“The Cegep of Abitibi-Témiscamingue has been strongly engaged in the evaluation of training needs of workers and supervisors in the mining field and in the development of competency-based training plans”

Stephane LabrecqueExclusive interview with Stéphane Labrecque, Global Services Director, CEGEP de l’Abitibi-Témiscamingue, Canada. Stéphane will address the upcoming Katanga Mining Week in Lubumbashi on “Matching training and professional expectation: challenges and opportunities to better integrate the work market”.

Exclusive interview with Stéphane Labrecque, Global Services Director, CEGEP de l’Abitibi-Témiscamingue, Canada.  Stéphane will address the upcoming Katanga Mining Week in Lubumbashi on “Matching training and professional expectation: challenges and opportunities to better integrate the work market”.

CEGEP campus
Main campus, Cégep de l’Abitibi-Témiscamingue, Rouyn-Noranda, Canada

Please tell us more about Cegep of Abitibi-Témiscamingue and its experience in DRC/Africa?
We currently have no activities in DRC, but are looking forward to develop partnerships in the coming years. We have been involved in a lot of projects in South America, Africa, and New Caledonia.

The Cegep of Abitibi-Témiscamingue has been strongly engaged in the evaluation of training needs of workers and supervisors in the mining field and in the development of competency-based training plans for the fore-mentioned domain.

The CegepAT has been involved in many important interventions in Canada, Africa (Guinea-Conarky 1999-2001 and Mozambique, 2009-now), in Chile (1998 – now) and Peru (2004 – now) in various projects regarding mining programs.  We have also trained mining sector’s workers in New-Caledonia and Madagascar (2008-2014).  In fact, The CegepAT has four teaching departments that are connected to mining needs:  mining technology, industrial maintenance mechanics, industrial electronics and civil engineering.  As possible services to businesses, The CegepAT has many professional resources in computer science, accounting, financial management, human resources management, psychology, modern languages and communications.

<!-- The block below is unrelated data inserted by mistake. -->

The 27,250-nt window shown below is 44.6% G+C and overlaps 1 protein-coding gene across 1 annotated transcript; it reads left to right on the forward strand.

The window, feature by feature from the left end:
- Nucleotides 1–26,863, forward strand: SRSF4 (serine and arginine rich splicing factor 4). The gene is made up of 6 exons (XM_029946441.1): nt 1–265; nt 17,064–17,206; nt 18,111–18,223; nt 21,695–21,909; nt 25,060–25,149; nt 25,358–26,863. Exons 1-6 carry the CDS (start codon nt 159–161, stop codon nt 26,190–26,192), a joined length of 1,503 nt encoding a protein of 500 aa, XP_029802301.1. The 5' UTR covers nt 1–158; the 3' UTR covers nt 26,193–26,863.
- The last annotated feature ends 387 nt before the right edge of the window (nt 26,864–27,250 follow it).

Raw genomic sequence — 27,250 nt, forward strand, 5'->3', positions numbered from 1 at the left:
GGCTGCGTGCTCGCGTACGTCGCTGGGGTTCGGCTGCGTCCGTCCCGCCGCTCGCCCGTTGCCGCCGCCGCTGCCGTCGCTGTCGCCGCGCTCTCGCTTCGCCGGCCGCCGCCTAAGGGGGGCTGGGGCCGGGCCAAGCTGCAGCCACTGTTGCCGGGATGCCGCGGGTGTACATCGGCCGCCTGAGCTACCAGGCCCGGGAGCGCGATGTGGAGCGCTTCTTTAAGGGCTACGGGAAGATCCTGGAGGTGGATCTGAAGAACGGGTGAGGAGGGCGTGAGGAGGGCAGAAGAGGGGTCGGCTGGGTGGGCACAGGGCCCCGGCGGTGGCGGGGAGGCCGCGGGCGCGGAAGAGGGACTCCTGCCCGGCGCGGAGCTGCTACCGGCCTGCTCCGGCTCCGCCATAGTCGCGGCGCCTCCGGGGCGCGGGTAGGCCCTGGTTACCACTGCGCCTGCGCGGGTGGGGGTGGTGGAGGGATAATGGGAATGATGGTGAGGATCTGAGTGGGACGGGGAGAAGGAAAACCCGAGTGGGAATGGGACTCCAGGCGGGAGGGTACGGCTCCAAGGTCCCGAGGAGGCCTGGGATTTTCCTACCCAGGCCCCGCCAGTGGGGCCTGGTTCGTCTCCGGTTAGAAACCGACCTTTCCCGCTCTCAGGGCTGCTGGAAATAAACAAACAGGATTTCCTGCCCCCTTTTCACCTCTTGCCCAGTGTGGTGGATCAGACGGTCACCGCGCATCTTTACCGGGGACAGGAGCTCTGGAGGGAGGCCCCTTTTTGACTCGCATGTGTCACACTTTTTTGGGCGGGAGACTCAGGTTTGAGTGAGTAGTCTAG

CEGEP Guinea-Conakry
Trainees, CBG, Guinéa-Conakry

The CegepAT has provided consultation services, training qualifications in the Republic of Guinea (Western Africa).  In Guinea, the CegepAT gave support for the development of two technical training programs in the mining industry, one of which in mine exploitation and the other in heavy equipment mechanics.  These were developed in partnership with “La Compagnie des Bauxites de Guinée“ and “Le Ministère de l’Éducation“ of Quebec, Canada.  The CegepAT also evaluated the competencies of workers of CBG from Guinea and developed pertinent qualification modules (18 competency programs).  In Peru, The Cegep has leaded a project for the creation of a technical training center (www.cetemin.com) in La Quinua (close to the mining region of Cerro de Pasco) and Lima.

In Chile, The Cegep of Abitibi-Témiscamingue worked hand-in-hand with the ACCC (“Association des collèges communautaires canadiens“), to which it is an active member, for the development of the “Centro Internacional minero Benjamín Teplizky“.  The common goal was to develop two technical training programs: industrial maintenance mechanics and heavy equipment mechanics, both being competency-based (1998-2006). It also developed student-evaluation instruments for both programs, along with two programs in electrical maintenance and instrumentation.